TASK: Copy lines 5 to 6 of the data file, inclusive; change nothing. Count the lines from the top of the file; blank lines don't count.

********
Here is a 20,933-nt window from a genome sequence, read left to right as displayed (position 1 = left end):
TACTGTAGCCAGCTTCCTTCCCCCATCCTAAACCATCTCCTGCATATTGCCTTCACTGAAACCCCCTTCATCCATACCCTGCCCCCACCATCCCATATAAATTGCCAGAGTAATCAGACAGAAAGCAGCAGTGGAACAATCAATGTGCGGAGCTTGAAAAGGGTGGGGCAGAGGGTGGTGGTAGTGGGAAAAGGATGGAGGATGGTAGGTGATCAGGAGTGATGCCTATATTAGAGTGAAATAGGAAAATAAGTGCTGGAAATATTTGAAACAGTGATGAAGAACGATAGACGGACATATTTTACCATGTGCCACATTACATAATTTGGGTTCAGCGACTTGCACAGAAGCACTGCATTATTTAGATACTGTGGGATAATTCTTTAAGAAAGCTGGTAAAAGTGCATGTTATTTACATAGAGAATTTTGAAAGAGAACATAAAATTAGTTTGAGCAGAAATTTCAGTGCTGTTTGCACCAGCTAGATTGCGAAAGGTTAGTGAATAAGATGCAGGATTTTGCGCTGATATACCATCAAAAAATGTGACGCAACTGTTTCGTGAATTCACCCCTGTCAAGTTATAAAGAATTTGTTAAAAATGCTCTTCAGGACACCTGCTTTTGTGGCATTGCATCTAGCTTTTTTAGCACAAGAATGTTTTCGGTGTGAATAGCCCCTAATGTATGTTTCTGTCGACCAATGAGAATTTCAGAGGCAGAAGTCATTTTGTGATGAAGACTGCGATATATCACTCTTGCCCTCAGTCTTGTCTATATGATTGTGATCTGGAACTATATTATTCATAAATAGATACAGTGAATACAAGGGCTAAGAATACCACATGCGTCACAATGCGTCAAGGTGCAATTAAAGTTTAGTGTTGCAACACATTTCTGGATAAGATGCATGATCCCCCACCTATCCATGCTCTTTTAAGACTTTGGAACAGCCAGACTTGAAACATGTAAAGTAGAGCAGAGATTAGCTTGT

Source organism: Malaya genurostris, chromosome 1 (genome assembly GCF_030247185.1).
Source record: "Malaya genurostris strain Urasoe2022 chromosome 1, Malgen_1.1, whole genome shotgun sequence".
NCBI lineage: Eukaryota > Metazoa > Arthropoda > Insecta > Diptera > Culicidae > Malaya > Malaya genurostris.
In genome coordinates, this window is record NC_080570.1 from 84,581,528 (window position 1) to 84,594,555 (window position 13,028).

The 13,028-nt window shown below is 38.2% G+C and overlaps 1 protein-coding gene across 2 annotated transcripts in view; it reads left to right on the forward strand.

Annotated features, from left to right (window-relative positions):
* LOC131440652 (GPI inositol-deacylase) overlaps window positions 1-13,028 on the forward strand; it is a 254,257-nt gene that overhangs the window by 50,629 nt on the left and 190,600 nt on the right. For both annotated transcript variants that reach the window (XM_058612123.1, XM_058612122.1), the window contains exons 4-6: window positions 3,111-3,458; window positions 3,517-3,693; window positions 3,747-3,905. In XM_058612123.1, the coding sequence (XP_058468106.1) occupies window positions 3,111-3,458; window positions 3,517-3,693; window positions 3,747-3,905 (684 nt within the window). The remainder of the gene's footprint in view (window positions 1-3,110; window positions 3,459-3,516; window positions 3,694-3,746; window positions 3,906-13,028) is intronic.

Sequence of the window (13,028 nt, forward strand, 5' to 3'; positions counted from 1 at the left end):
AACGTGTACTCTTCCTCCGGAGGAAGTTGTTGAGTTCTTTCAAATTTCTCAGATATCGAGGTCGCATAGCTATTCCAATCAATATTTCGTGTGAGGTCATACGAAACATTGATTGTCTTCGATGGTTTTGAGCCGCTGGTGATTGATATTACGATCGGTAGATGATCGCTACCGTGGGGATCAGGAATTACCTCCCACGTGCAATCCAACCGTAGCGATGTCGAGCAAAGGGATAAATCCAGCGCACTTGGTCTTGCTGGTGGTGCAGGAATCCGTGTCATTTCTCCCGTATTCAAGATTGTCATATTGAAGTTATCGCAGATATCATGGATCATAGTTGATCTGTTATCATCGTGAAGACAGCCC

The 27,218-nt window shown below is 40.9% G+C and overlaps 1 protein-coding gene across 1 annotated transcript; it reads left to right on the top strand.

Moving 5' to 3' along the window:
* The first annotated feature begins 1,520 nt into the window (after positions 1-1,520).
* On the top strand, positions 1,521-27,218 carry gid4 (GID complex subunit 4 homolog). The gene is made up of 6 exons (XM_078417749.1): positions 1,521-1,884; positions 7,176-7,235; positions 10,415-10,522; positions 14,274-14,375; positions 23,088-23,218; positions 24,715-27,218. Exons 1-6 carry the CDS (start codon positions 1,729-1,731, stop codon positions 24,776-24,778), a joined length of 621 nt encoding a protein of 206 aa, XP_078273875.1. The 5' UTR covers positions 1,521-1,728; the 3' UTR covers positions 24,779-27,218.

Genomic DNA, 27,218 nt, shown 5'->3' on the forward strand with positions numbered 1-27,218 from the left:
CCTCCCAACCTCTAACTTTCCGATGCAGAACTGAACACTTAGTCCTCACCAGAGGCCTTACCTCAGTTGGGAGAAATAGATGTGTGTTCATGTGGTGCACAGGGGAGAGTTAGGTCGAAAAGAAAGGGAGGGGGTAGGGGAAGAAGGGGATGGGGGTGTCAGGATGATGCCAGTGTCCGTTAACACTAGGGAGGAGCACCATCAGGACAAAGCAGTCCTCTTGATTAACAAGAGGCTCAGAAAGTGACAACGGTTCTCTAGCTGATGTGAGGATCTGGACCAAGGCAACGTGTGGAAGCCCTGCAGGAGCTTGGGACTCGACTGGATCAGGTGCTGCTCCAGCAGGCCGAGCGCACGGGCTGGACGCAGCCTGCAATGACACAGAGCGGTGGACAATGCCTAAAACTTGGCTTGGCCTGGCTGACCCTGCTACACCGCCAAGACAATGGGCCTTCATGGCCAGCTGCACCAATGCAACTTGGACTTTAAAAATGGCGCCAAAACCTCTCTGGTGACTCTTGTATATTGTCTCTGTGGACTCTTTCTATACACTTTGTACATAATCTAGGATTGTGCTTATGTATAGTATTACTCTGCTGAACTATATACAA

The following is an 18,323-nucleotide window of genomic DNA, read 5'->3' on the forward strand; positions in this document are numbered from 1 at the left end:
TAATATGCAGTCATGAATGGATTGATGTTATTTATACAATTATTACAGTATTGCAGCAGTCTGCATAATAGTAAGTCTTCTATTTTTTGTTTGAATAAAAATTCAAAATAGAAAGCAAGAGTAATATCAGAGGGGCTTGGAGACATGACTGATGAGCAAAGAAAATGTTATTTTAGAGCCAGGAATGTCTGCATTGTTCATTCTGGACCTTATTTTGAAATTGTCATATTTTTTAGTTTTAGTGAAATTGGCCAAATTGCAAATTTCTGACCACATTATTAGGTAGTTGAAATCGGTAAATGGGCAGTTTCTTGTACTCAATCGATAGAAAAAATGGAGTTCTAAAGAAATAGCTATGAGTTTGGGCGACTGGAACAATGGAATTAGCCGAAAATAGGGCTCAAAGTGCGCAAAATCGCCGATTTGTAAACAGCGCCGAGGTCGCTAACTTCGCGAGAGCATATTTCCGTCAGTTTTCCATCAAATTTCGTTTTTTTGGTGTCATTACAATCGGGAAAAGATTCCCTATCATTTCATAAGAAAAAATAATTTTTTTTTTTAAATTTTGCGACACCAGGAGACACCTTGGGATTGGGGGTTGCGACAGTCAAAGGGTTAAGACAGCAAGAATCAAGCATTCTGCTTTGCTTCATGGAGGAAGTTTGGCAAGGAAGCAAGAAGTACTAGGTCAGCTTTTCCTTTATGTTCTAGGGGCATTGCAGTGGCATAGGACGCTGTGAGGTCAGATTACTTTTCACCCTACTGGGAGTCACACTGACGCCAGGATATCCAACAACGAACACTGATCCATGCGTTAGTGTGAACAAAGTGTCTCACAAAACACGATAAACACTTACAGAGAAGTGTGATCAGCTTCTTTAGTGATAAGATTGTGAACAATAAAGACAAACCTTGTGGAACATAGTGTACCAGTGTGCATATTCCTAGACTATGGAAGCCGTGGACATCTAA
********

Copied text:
NCBI lineage: Eukaryota > Metazoa > Arthropoda > Insecta > Diptera > Culicidae > Malaya > Malaya genurostris.
In genome coordinates, this window is record NC_080570.1 from 84,581,528 (window position 1) to 84,594,555 (window position 13,028).